Parental and Other Caretaker Roles

Adoption is a possibility under special circumstances, but most children are reared by their biological mother. A child's pater is its mother's husband. There are institutionalized circumstances in which the genitor may be someone else, but the Nandi are clear that the pater fills the father role, for example, in the case of a female husband (see below).

Relations between mothers and infants are warm and nurturing. Relations between fathers and infants in the past were distant. The Nandi belief in feminine-child pollution (kerek), a mystical substance emanating from babies and breast-milk that destroys masculine character traits, prevented fathers from having close contact with infants. By the 1970s, most young men had given up belief in kerek, and fathers could be seen holding and playing with infants and toddlers. Still, men's involvement in child care is minimal. Most of the work of caring for young children is done by older preadolescent girls. The time-allocation study showed that they spent more time even than mothers (15-20%) in direct interaction with young children. Mothers spend about 10% of their time in childcare, and fathers much less (1-2%).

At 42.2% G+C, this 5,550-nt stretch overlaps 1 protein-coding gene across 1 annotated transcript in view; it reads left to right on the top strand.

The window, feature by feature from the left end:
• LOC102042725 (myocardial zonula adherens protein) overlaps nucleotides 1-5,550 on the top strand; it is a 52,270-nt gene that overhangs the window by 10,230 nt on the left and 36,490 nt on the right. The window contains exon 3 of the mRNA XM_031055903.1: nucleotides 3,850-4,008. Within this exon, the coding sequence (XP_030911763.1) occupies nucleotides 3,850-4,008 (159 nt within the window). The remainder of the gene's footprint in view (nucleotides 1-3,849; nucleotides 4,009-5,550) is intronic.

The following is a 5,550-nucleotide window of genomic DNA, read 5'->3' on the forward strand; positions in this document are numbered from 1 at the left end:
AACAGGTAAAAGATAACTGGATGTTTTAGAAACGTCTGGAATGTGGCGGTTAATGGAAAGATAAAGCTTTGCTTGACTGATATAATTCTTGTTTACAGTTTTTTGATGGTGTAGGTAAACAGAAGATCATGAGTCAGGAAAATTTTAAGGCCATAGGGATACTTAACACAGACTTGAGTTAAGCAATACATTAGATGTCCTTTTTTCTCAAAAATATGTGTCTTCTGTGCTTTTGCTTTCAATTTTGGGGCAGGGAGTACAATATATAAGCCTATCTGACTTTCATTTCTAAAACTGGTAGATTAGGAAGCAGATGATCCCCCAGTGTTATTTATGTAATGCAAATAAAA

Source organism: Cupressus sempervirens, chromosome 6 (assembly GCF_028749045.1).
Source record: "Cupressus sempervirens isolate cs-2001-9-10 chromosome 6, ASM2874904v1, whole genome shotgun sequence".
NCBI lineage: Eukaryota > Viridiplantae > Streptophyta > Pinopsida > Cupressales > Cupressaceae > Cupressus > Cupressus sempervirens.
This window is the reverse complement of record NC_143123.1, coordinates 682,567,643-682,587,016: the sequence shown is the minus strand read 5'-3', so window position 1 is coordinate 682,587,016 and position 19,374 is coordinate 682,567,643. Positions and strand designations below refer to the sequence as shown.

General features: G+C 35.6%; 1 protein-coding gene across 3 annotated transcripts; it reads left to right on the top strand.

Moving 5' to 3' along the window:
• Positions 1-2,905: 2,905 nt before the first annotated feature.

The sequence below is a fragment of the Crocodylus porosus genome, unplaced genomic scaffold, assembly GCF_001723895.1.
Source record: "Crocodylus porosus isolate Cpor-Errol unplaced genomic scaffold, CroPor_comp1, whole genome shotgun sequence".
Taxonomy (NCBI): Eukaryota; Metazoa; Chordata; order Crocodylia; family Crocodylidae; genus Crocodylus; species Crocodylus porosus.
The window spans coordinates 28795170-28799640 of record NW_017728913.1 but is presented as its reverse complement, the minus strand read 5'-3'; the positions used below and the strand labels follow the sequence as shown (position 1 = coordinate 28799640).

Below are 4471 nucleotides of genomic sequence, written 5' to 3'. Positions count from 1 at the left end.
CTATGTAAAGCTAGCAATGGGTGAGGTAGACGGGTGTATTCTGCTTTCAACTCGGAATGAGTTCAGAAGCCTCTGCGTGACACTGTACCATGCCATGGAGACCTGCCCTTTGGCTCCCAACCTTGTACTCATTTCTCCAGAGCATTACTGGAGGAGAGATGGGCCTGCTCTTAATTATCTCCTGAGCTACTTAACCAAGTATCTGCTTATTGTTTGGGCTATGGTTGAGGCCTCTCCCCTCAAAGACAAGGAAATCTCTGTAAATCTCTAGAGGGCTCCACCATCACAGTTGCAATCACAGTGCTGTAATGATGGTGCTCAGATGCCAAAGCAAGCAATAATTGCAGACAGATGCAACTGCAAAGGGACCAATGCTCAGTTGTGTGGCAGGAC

Fathers spend more time with older boys teaching them the male side of the division of labor, for example, how to drive oxen while plowing. Parental conversations with children are not usually intimate. Children are obedient and treat parents with respect. More intimate relationships often exist with grandparents. Grandmothers are the tellers of children's tales.

Pregnancy And Childbirth

Pregnancy And Childbirth

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